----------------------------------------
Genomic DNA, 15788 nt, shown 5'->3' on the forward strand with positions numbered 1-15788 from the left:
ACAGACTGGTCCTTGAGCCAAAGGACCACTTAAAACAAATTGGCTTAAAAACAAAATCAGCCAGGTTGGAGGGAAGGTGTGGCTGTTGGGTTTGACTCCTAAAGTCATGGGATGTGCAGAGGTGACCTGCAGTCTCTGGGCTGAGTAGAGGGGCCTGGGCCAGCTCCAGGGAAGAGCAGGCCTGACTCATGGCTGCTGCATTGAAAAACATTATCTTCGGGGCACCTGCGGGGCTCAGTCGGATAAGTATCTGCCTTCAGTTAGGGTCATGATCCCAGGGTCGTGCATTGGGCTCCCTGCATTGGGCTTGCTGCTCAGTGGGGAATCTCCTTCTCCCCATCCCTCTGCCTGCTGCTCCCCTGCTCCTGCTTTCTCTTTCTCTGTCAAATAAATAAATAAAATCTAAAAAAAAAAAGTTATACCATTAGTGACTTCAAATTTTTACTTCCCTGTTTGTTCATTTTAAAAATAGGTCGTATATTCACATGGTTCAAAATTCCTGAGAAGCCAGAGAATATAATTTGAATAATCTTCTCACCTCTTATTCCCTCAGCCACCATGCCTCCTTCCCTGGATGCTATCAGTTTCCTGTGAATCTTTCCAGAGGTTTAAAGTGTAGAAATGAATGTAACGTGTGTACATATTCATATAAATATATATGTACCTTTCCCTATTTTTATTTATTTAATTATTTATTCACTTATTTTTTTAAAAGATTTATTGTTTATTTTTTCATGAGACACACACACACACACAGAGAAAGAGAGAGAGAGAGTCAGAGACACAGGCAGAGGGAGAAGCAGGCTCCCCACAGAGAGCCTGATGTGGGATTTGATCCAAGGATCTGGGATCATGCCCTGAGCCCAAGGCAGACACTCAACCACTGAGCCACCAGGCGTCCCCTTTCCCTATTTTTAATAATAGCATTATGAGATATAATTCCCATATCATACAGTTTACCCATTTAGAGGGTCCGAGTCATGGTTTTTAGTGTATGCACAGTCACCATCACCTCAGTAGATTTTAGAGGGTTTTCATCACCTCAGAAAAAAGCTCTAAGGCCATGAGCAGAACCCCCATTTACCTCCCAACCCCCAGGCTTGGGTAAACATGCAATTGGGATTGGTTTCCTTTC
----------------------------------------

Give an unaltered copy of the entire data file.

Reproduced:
Genomic DNA, 15788 nt, shown 5'->3' on the forward strand with positions numbered 1-15788 from the left:
ACAGACTGGTCCTTGAGCCAAAGGACCACTTAAAACAAATTGGCTTAAAAACAAAATCAGCCAGGTTGGAGGGAAGGTGTGGCTGTTGGGTTTGACTCCTAAAGTCATGGGATGTGCAGAGGTGACCTGCAGTCTCTGGGCTGAGTAGAGGGGCCTGGGCCAGCTCCAGGGAAGAGCAGGCCTGACTCATGGCTGCTGCATTGAAAAACATTATCTTCGGGGCACCTGCGGGGCTCAGTCGGATAAGTATCTGCCTTCAGTTAGGGTCATGATCCCAGGGTCGTGCATTGGGCTCCCTGCATTGGGCTTGCTGCTCAGTGGGGAATCTCCTTCTCCCCATCCCTCTGCCTGCTGCTCCCCTGCTCCTGCTTTCTCTTTCTCTGTCAAATAAATAAATAAAATCTAAAAAAAAAAAGTTATACCATTAGTGACTTCAAATTTTTACTTCCCTGTTTGTTCATTTTAAAAATAGGTCGTATATTCACATGGTTCAAAATTCCTGAGAAGCCAGAGAATATAATTTGAATAATCTTCTCACCTCTTATTCCCTCAGCCACCATGCCTCCTTCCCTGGATGCTATCAGTTTCCTGTGAATCTTTCCAGAGGTTTAAAGTGTAGAAATGAATGTAACGTGTGTACATATTCATATAAATATATATGTACCTTTCCCTATTTTTATTTATTTAATTATTTATTCACTTATTTTTTTAAAAGATTTATTGTTTATTTTTTCATGAGACACACACACACACACAGAGAAAGAGAGAGAGAGAGTCAGAGACACAGGCAGAGGGAGAAGCAGGCTCCCCACAGAGAGCCTGATGTGGGATTTGATCCAAGGATCTGGGATCATGCCCTGAGCCCAAGGCAGACACTCAACCACTGAGCCACCAGGCGTCCCCTTTCCCTATTTTTAATAATAGCATTATGAGATATAATTCCCATATCATACAGTTTACCCATTTAGAGGGTCCGAGTCATGGTTTTTAGTGTATGCACAGTCACCATCACCTCAGTAGATTTTAGAGGGTTTTCATCACCTCAGAAAAAAGCTCTAAGGCCATGAGCAGAACCCCCATTTACCTCCCAACCCCCAGGCTTGGGTAAACATGCAATTGGGATTGGTTTCCTTTC